The Right Gloves are Out There

Your hand safety program should fit employees like a glove.

Hands and fingers are always close to the action, so they need appropriate protection. How do employees know which hand protection they should use? They don’t, unless they’re aware of the hazard(s) and wear the necessary PPE.

It’s simple enough, right? Maybe not, as illustrated by the following case study:

A work crew was removing sheet metal flashing that covered the insulation around a tank. When one worker pulled on the metal, he received a 1/2-inch-long cut on a fingertip.

As outlined at a pre-job meeting, the workers were told to wear leather gloves for this task. The work was delayed, however, and a refresher meeting was not held before the work started. The injured worker had picked up a pair of gloves from the tool room but left them in a change room before entering the job site. None of his co-workers reminded him about the lack of PPE.

OSHA regulations (29 CFR 1910.132) require that employers assess their workplaces to determine whether hazards are present, or are likely to be present, and then select and require employees to use the appropriate hand protection. In this case, knowing more than the regulation was necessary to protect employees. Effective communication of the hazard(s) and work rules also was needed.

What exactly does an employer need to do?

1. Assess the hazards.
Hazard assessment is an important and complex endeavor that needs to be understood before the employer provides employees with any type of hand protection. According to OSHA’s hand protection standard (1910.138), employers are to select and require employees to use appropriate hand protection when their hands are exposed to hazards. This includes hazards from skin absorption of harmful substances, severe cuts or lacerations, severe abrasions, punctures, chemical burns, thermal burns, and harmful temperature extremes.

Therefore, you must consider the potential for hands to come into contact with:

• Tools or materials that might scrape, bruise, or cut;

• Sources of extreme heat or cold;

• Irritating chemicals;

• Blood or other potentially infectious materials; and

• Exposed energized electrical wiring or components.

2. Select the right type of glove.
There is no one type of glove that will protect employees’ hands from all hazards. As a result, employers must base the selection of the appropriate hand protection on the potential hazard(s) identified, as well as on an evaluation of the performance characteristics of the hand protection relative to the task(s) to be performed, conditions present, and duration of use. This selection often can be daunting for employers, considering there are many standard and specialty gloves made by hundreds of glove manufacturers.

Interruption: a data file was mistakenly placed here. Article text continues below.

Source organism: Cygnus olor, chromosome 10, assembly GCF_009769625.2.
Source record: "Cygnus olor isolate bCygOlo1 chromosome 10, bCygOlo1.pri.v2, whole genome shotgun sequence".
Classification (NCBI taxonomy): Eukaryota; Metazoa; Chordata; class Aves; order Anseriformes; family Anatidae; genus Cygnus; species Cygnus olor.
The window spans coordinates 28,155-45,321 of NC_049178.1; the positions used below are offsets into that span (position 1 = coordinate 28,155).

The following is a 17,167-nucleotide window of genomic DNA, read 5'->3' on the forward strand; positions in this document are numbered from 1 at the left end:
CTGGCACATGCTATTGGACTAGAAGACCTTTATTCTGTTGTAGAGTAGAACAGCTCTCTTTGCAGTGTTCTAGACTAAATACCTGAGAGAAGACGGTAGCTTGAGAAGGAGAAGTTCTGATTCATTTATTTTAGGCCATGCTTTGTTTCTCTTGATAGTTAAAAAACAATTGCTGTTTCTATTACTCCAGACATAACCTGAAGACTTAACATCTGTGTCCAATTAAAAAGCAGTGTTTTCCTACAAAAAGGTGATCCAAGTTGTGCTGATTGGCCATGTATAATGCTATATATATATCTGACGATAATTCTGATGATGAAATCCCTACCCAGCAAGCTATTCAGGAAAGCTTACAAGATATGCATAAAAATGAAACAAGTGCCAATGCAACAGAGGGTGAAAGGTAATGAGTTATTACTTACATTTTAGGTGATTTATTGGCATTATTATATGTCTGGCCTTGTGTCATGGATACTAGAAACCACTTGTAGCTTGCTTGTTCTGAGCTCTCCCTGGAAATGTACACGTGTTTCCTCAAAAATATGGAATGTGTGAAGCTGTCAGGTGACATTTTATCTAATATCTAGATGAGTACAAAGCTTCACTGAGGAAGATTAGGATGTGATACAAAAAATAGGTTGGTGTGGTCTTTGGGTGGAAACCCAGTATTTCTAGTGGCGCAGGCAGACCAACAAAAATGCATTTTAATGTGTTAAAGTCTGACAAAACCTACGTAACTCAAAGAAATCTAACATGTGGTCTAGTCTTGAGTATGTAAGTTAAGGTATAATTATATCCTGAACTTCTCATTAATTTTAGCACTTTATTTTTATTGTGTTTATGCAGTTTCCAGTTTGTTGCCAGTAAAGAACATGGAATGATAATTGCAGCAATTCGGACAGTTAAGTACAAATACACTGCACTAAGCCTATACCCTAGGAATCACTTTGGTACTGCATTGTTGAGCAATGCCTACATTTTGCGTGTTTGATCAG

To understand the complex nature of glove selection, first consider the following glove terms:

• Gauge: The gauge is the thickness of the material. The thicker the glove material is, the less “feel” and flexibility it affords. The thickness is also determined by a glove’s lining.

• Unlined: Unlined gloves are thinner and give the user more sensitivity. These gloves can contain a powder to make them easier to put on and take off.

• Lined: Various materials can be used to make the inside of gloves more comfortable. The thicker the lining, the less the sensitivity or “feel.” Some of the common lined gloves are:

1.Knit-lined, usually cotton or a synthetic material that absorbs perspiration and can give added temperature protection

2. Jersey-lined, which gives best cushioning effect and is most comfortable

3. Flock-lined, with a cotton lining that makes for easily on/off; inexpensive

• Cuffs: Straight cuffs allow for a tight fit around the wrist, protecting against chemicals’ or other substances’ entering the glove. Gauntlet cuffs are longer and offer more protection for the wrist. They are not tight-fitting and allow for easy on/off.

• Length: The longer the glove, the more protection it offers. The trade-off is that the longer the glove, the higher the cost and the more unwieldy it is to use.

It’s also important to determine the type of glove features that are needed, including:

• Palm grip type (rough, smooth);

• Sewn or molded;

• Curved or straight finger design;

• Insulated (for protection against heat or cold);

• Wrist, elbow, or shoulder length;

• Cuff or no cuff;

• Coating (for chemical resistance); and

• Cut resistance.

Types of gloves include:

• Durable work gloves: Made of leather, heavy canvas, metal mesh, or synthetic fibers, they provide protection against cuts, abrasions, punctures, burns, and sustained heat or cold. They are not chemical resistant or electrically insulating, and their temperature- resistant properties are reduced if they become wet.